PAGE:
The above chilling facts form the basis for Costa-Gavras’s gripping political thriller Z. His narrative comes not directly from the investigation, but from the novel by Vassilis Vassilikos, a Lambrakis follower, who was given access to the evidence during the brief period of Centre Left rule. Published in 1966, the novel ends with the trial of the conspirators, but Costa-Gavras, benefiting from historical hindsight, extends his version to include the military coup.
The deputy is being driven to the hall where he is planned to give speech
For his adaptation, Costa-Gavras sought the collaboration of Jorge Semprun who had previously worked with Resnais on La guerre est finie. The flashbacks providing background to the protagonists or exposing government manipulation are characteristic of Semprun’s organizing strategies. To produce a taut, fast-moving film narrative, the filmmaker discarded the novel’s philosophical and reflective passages and reduced the range of characters, so that the journalist/photographer, for example, is a composite of several reporters. The dialogue has also been pared down, though some contemporary allusions to the May 1968 events in Paris have been added. As a result, ‘Z’ is engaging and fast paced without a lull moment.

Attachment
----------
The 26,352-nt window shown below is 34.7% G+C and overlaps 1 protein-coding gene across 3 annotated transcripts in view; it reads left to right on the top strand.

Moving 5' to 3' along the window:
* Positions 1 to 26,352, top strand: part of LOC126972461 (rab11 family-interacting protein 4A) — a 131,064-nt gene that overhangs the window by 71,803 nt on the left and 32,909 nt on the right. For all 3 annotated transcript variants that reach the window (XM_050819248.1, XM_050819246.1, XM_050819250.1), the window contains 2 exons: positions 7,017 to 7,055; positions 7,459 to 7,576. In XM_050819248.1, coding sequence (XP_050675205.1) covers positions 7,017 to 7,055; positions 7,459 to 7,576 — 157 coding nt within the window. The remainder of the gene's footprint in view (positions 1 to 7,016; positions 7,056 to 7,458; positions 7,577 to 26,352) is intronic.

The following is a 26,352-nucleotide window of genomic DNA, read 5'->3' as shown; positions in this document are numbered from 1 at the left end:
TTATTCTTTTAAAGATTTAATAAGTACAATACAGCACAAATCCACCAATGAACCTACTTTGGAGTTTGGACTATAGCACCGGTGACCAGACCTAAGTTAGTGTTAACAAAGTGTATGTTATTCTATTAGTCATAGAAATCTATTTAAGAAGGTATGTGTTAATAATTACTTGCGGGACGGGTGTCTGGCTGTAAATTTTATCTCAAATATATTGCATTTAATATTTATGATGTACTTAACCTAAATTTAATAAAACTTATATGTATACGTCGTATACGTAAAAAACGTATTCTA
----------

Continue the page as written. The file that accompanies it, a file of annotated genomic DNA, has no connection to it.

Grigoris Lambrakis (Yves Montand): Democratic leader of opposition
The location of the action is never expressly stated (filming took place primarily in Algiers), but there are hints (such as the newspaper that The Deputy reads, which is Ta Nea, advertisements for Fix Hellas, one of the four well-known brands of Greek beer, characters are drinking Alpha and Fix beers through the movie, Greek can be heard in the background and there is a picture of Aliki Vougiouklaki, a famous Greek actress, in one of the taverns) that it is Greece in the early 1960s. In another scene of the film a picture of Pablo Picasso’s famous sketch “The Man with the carnation” is displayed in a wall. The man with the carnation was Nicos Beloyannis a prominent figure of the Greek Communist Party who has been sentenced to death a few years earlier. Furthermore, in the opening credits there is a mock disclaimer which reads (in translation): “Any resemblance to real events, to persons dead or living, is not accidental. It is intentional.”